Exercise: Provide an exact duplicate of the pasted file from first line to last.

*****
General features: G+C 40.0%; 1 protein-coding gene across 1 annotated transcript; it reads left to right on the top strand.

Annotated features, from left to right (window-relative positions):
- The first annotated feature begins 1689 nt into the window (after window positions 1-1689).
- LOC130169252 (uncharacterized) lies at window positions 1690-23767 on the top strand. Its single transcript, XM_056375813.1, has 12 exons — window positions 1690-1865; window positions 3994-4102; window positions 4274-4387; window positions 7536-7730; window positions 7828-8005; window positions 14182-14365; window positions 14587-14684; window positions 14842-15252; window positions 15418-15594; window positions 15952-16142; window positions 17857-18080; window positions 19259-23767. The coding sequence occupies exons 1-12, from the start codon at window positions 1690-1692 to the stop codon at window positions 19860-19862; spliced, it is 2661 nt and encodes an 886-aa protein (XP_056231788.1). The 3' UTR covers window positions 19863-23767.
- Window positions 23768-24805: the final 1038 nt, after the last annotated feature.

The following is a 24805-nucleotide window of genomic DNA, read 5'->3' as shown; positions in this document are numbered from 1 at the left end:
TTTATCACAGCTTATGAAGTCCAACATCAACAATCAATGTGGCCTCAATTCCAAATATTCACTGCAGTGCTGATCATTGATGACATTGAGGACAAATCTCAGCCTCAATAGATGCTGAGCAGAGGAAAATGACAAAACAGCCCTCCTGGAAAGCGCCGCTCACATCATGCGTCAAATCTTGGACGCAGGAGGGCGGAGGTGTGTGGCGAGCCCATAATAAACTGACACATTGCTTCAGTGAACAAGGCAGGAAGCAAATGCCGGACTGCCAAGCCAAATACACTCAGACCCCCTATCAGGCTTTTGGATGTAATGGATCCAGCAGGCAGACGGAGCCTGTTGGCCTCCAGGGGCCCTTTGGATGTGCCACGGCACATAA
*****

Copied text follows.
General features: G+C 40.0%; 1 protein-coding gene across 1 annotated transcript; it reads left to right on the top strand.

Annotated features, from left to right (window-relative positions):
- The first annotated feature begins 1689 nt into the window (after window positions 1-1689).
- LOC130169252 (uncharacterized) lies at window positions 1690-23767 on the top strand. Its single transcript, XM_056375813.1, has 12 exons — window positions 1690-1865; window positions 3994-4102; window positions 4274-4387; window positions 7536-7730; window positions 7828-8005; window positions 14182-14365; window positions 14587-14684; window positions 14842-15252; window positions 15418-15594; window positions 15952-16142; window positions 17857-18080; window positions 19259-23767. The coding sequence occupies exons 1-12, from the start codon at window positions 1690-1692 to the stop codon at window positions 19860-19862; spliced, it is 2661 nt and encodes an 886-aa protein (XP_056231788.1). The 3' UTR covers window positions 19863-23767.
- Window positions 23768-24805: the final 1038 nt, after the last annotated feature.

The following is a 24805-nucleotide window of genomic DNA, read 5'->3' as shown; positions in this document are numbered from 1 at the left end:
TTTATCACAGCTTATGAAGTCCAACATCAACAATCAATGTGGCCTCAATTCCAAATATTCACTGCAGTGCTGATCATTGATGACATTGAGGACAAATCTCAGCCTCAATAGATGCTGAGCAGAGGAAAATGACAAAACAGCCCTCCTGGAAAGCGCCGCTCACATCATGCGTCAAATCTTGGACGCAGGAGGGCGGAGGTGTGTGGCGAGCCCATAATAAACTGACACATTGCTTCAGTGAACAAGGCAGGAAGCAAATGCCGGACTGCCAAGCCAAATACACTCAGACCCCCTATCAGGCTTTTGGATGTAATGGATCCAGCAGGCAGACGGAGCCTGTTGGCCTCCAGGGGCCCTTTGGATGTGCCACGGCACATAA